Safety Considerations in Assessing the Role of Immunotherapy in Allergic Disorders
- First Online:
- Cite this article as:
- Bousquet, J. & Michel, FB. Drug-Safety (1994) 10: 5. doi:10.2165/00002018-199410010-00002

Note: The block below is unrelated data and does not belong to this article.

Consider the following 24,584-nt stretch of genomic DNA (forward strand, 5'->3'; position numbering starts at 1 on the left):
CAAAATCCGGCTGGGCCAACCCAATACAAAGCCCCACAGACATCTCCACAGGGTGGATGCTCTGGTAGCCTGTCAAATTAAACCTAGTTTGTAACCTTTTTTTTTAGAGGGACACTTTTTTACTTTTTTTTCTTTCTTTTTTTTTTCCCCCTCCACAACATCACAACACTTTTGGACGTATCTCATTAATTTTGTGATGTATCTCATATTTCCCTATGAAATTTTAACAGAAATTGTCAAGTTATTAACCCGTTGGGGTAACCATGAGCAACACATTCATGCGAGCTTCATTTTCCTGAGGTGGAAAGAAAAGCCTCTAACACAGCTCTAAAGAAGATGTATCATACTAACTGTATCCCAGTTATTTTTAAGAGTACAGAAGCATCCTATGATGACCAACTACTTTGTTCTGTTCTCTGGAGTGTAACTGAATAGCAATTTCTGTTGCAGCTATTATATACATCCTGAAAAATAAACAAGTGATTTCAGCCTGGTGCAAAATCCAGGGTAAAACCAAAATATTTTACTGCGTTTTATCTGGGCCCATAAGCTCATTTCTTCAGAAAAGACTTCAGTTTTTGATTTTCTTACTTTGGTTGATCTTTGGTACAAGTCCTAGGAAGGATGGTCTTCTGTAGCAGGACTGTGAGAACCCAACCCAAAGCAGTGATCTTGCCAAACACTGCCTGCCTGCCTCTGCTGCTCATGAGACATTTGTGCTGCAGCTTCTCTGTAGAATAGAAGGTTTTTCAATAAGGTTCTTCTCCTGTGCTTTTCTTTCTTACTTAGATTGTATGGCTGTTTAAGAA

Specific immunotherapy (SIT) is accepted as an effective treatment of allergic diseases when high quality extracts are used. However, this form of treatment can cause untoward reactions among which systemic reactions are the most severe. Although life-threatening reactions are rare and deaths exceptionally reported, SIT should be prescribed by allergists to patients with well defined characteristics, and administered with care by (or under the close supervision of) physicians trained to deal rapidly with the reactions. Reactions with standardised extracts occur mostly during the dose increase phase but they can be prevented using adapted schedules and premedication. During maintenance injections or when vial batches are changed, standardised extracts of known shelf-life usually result in a low rate of systemic reactions. Patients with asthma are more prone to develop systemic reactions, and allergens should not be administered to patients with a forced expiratory volume in 1 second (FEV1) under 70% of predicted or in those who have unstable or symptomatic asthma. Systemic reactions may be observed with all allergens and allergenic preparations although it appears that high molecular weight extracts may be safer.